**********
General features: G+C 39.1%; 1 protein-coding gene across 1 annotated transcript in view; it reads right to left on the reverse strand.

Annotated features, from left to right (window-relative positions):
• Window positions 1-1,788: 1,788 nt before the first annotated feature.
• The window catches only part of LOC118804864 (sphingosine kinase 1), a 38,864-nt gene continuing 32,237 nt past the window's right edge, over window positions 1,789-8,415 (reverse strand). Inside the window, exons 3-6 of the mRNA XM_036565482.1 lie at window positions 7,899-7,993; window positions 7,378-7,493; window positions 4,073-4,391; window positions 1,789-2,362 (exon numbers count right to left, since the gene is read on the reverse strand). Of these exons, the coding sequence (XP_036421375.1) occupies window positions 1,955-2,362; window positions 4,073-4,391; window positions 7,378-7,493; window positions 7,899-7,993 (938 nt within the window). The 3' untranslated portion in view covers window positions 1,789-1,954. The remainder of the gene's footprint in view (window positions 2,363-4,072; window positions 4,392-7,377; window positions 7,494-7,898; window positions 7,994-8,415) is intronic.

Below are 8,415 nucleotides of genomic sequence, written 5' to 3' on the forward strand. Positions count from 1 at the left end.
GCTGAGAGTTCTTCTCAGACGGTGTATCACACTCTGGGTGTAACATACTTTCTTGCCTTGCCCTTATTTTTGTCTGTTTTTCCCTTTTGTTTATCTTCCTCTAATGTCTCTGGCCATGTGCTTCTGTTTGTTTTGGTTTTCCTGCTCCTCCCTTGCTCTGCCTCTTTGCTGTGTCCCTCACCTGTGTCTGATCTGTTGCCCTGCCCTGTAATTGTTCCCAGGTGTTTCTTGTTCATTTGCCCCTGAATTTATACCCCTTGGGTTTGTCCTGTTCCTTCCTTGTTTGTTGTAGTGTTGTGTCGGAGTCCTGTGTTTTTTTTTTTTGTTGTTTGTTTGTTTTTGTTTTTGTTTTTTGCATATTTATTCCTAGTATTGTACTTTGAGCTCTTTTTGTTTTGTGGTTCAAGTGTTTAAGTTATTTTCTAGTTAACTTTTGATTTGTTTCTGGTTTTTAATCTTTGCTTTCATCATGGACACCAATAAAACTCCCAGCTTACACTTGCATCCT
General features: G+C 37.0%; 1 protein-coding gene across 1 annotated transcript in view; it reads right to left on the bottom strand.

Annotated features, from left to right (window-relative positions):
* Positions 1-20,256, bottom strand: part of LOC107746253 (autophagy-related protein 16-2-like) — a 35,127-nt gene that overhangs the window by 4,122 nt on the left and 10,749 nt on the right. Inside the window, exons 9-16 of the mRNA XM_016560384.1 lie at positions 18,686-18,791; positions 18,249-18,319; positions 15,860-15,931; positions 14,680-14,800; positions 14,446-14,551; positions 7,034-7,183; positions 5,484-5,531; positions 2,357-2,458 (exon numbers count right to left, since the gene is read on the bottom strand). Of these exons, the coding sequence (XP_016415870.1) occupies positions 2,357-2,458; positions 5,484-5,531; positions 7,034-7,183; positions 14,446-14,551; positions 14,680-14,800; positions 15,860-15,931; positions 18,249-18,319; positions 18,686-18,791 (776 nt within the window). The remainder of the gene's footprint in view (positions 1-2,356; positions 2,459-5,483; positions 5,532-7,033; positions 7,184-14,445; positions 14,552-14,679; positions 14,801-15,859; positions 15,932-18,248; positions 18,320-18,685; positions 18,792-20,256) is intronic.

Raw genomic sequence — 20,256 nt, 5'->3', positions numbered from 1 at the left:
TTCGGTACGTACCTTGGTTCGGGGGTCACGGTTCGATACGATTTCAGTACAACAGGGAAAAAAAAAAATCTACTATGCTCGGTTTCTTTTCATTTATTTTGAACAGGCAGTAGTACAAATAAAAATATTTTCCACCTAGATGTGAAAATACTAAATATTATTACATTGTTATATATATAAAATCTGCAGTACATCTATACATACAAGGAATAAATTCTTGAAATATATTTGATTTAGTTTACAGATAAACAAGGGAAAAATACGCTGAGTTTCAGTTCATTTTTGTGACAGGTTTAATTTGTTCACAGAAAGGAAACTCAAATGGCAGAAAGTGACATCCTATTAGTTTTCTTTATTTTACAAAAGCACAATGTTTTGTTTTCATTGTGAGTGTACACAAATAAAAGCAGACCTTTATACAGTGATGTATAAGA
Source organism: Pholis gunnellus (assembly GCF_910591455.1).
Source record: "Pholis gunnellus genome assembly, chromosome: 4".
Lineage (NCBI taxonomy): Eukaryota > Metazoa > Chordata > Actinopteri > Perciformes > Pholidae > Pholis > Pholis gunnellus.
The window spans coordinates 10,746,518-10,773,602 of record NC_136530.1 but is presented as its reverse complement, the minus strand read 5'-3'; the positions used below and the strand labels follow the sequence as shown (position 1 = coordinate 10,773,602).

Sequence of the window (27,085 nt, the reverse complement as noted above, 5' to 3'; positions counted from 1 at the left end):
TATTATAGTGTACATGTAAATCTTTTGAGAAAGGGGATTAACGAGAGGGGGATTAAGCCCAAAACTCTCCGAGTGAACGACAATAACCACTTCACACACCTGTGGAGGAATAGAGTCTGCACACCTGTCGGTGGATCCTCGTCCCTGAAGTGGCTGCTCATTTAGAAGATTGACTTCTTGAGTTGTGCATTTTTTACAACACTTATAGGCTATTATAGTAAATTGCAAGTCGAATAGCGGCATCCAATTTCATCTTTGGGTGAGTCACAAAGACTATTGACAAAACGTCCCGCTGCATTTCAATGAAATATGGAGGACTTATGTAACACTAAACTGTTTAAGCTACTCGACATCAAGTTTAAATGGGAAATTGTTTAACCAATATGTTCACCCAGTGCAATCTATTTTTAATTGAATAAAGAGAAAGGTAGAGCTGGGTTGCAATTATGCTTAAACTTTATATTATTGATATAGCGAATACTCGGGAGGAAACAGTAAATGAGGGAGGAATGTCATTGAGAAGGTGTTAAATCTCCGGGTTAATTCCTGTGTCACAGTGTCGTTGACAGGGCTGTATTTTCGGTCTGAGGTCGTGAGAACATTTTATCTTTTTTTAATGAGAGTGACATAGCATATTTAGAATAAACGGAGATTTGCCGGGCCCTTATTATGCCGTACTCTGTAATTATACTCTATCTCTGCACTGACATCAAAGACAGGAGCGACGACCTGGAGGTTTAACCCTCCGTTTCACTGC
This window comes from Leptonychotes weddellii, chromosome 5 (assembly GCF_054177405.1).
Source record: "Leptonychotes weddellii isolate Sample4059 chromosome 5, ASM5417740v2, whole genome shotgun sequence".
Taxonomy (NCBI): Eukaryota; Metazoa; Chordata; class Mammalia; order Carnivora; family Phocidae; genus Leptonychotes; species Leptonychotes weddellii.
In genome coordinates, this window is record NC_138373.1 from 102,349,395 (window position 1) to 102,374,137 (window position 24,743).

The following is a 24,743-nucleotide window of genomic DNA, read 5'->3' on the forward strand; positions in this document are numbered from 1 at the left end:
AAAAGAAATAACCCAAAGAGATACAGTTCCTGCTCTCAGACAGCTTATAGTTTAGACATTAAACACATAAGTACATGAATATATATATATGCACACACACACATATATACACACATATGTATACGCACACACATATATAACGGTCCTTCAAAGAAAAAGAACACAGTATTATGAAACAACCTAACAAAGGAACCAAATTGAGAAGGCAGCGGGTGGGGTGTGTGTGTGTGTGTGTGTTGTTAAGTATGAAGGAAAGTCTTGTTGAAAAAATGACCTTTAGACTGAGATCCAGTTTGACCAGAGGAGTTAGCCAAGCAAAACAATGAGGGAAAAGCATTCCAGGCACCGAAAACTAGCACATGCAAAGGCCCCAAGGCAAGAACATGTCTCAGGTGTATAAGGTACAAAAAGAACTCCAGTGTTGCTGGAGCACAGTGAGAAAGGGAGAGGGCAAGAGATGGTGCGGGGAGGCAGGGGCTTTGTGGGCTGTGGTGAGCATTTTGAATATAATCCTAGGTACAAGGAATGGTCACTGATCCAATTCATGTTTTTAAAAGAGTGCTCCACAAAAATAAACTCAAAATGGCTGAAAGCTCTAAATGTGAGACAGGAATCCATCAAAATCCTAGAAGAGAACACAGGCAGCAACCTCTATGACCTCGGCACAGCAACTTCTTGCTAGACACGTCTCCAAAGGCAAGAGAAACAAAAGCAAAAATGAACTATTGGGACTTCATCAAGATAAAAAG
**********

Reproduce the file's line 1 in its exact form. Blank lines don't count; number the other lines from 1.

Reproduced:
General features: G+C 39.1%; 1 protein-coding gene across 1 annotated transcript in view; it reads right to left on the reverse strand.